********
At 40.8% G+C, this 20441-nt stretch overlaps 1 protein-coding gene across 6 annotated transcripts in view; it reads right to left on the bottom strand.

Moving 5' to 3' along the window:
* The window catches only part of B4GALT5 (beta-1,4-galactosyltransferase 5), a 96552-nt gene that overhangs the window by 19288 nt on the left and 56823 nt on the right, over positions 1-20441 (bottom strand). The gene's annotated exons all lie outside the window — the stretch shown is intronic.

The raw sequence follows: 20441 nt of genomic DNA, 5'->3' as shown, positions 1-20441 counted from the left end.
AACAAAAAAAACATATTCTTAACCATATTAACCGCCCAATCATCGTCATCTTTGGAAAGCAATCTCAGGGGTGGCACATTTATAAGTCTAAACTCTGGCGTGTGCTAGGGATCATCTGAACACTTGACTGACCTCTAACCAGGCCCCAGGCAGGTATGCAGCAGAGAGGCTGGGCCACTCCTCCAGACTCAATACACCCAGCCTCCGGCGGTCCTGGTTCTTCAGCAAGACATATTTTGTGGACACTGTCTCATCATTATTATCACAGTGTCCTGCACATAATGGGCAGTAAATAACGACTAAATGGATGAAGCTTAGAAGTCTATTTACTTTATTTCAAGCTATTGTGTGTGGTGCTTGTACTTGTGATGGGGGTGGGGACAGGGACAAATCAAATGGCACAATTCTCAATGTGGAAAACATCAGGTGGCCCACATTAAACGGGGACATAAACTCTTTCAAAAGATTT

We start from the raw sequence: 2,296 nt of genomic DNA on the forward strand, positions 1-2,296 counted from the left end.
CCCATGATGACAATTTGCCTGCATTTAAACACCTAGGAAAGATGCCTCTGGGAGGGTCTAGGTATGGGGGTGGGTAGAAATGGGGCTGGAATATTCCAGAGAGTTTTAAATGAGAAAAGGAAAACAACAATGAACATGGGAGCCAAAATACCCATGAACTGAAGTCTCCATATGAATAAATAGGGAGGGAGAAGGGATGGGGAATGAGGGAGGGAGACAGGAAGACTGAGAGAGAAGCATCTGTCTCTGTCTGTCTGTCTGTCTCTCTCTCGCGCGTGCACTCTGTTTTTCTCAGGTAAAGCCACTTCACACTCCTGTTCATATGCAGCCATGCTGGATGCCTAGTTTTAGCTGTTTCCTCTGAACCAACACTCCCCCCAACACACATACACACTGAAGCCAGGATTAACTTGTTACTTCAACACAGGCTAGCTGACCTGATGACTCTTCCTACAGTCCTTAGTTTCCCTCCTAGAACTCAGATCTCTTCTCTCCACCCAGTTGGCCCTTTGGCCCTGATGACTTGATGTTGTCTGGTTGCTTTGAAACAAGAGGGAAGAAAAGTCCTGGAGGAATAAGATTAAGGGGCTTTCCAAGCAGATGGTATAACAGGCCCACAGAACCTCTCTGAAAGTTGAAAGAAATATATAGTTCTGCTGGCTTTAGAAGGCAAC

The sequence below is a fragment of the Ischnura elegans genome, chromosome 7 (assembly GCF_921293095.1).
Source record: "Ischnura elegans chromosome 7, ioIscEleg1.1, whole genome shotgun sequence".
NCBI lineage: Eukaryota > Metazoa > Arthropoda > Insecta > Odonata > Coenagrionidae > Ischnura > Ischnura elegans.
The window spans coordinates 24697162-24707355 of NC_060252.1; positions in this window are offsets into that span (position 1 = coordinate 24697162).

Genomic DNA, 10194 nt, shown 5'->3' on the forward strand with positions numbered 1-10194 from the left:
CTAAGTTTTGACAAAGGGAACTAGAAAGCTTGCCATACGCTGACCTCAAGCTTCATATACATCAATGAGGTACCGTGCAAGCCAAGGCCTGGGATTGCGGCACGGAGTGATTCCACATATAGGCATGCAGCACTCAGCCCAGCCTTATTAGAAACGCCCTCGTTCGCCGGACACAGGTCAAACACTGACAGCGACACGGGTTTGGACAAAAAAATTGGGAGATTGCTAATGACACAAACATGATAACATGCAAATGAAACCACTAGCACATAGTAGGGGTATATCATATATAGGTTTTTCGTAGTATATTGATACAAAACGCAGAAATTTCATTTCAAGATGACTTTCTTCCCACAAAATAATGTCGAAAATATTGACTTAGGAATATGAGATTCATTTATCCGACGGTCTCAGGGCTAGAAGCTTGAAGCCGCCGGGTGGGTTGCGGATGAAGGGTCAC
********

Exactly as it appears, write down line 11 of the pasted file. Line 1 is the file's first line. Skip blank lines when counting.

The window spans coordinates 24697162-24707355 of NC_060252.1; positions in this window are offsets into that span (position 1 = coordinate 24697162).